Notwithstanding the limitations of this framework, notably that it is grounded in national education systems with good facilities and efficient teachers' networks, this study benefited from the work of Blignaut (2008), who used the framework to investigate curriculum change in some South African schools. We draw on this model to generate theoretical insights for understanding geography teachers' interpretation of environmental education as it relates to their subject. We explore inter alia the contextual factors operating from within the schools and beyond that may have an influence on geography teachers' interpretation and implementation of LEESP curriculum policy guidelines.
For further analysis of teachers' views about teaching and learning we draw on Habermas' theory of cognitive knowledge interests. In this theory, Habermas (1972) identifies three knowledge paradigms that can be used to analyse teachers' epistemo-logies as they relate to curriculum knowledge, pedagogy and assessment. These are technical paradigm, practical paradigm and emancipatory paradigm associated with empirical-analytic, historical-hermeneutic and critical sciences, respectively, (Grundy, 19 87). T he technical paradigm is oriented towards control, with an emphasis on the instrumental goals of education (Grundy, 1987). Within this paradigm knowledge is viewed as objective, existing independently of teachers and learners with the former assuming the role of transmitters and the latter being viewed as recipients of other people's knowledge (Young, 1998).
The practical paradigm is oriented towards mutual understanding of the world, achieved through a consensual meaning-making process in which knowledge is socially-constructed (Cornbleth, 1990; Grundy, 1987). Within this paradigm teaching/ learning is seen as a learner-centred process involving "careful observation of students and diagnoses of their individual needs and interests" (Schiro, 2008:109). The critical paradigm, also known as emancipatory knowledge paradigm, as described by Grundy (1987), has a transformative agenda. In this paradigm knowledge is seen as integrated into learners' real life experiences, value-laden and socially constructed in interaction between the teacher and the learner (Cornbleth, 1990). As a social construction knowledge is "deeply rooted in a nexus of power relations ... and is heavily dependent on culture, context, customs and historical specificity" (McLaren, 2007:196-197). Moreover, knowledge is challengeable and negotiable in order to serve practical and emancipatory knowledge interests (Grundy, 1987). We note, however, that teachers may not be aware of the worldview underpinning their professional work. Nevertheless, we found this theory of cognitive knowledge interests useful in analysing geography teachers' views about teaching and learning.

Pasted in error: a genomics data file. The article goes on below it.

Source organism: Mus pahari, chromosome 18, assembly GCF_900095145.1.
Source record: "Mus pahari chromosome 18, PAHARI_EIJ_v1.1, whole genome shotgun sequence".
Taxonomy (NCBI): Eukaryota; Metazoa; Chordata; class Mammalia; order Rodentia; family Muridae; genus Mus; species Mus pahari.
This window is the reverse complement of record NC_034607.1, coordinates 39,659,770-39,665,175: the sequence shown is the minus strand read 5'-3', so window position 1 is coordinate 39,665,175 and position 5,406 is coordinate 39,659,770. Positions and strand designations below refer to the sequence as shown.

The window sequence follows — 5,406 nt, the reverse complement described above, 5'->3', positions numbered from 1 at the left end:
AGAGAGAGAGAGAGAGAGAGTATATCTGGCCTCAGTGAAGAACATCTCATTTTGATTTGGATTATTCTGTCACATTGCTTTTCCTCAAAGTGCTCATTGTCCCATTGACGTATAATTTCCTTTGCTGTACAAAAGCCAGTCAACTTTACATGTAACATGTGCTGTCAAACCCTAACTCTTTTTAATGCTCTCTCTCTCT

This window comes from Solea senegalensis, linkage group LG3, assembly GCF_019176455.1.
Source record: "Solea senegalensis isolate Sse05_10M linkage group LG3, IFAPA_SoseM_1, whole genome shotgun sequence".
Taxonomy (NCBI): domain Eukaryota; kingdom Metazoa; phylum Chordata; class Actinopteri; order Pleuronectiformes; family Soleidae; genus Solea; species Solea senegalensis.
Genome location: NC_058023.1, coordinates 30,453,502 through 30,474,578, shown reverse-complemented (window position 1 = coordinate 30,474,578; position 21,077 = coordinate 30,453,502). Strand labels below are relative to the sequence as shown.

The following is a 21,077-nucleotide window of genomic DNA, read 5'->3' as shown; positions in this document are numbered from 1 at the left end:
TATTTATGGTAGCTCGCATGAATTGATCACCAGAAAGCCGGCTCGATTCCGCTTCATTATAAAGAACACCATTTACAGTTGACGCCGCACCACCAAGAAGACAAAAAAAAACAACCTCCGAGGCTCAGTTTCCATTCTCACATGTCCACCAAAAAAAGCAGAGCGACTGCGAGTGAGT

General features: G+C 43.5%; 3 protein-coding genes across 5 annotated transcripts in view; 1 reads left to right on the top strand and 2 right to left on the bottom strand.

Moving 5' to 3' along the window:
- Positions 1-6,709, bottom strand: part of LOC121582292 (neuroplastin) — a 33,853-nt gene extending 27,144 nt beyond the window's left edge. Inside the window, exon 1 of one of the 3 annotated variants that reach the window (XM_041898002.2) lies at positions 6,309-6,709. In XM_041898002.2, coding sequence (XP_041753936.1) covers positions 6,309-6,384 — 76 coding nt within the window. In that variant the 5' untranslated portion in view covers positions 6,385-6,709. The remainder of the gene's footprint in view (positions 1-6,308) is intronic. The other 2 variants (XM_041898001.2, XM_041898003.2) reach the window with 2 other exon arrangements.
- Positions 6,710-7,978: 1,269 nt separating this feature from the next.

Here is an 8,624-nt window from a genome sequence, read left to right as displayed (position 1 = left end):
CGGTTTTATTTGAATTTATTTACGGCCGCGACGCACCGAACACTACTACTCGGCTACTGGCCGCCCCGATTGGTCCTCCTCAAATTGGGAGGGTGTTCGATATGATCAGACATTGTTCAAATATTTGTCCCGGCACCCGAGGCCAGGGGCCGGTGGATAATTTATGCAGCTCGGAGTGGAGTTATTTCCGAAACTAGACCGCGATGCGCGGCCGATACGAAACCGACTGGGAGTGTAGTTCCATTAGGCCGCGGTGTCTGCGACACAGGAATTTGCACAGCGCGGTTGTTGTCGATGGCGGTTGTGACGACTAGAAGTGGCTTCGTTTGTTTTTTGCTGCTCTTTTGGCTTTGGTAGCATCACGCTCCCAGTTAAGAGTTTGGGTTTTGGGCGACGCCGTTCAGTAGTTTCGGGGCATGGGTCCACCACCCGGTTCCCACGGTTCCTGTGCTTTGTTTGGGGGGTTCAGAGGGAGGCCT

The broader study, on which this article is based, followed an interpretive qualitative research approach using document analysis, interviews and classroom observations as data sources. However, in this article we report only the research findings generated from interviews with 11 geography teachers teaching the subject at junior secondary level. Table 1 presents the profiles of the teachers who participated in this study. For ethical considerations we use alphabetical letters (i.e. Teacher A, Teacher B, Teacher C, etc.) to represent individual teachers.
This table shows that seven teachers received training in environmental education, through their participation in at least two LEESP workshops. The other four teachers did not receive any LEESP training. We decided to include these four teachers to establish a control case for a deeper analysis of how teachers made sense of and interpreted environmental education as introduced by LEESP. Although we were interested in comparing teachers' views, the teachers who did not participate in LEESP workshops were asked slightly different questions, especially with regard to the theory of environmental education. Nonetheless, their perception of environmental education in relation to geography would help to enable an understanding of any possible change in the model schools following the LEESP intervention. The table shows further that out of the 11 teachers, three were not qualified teachers with training in education, even though geography was one of the subjects they studied at university level. Their teaching experience ranged from 5 to 15 years of geography teaching.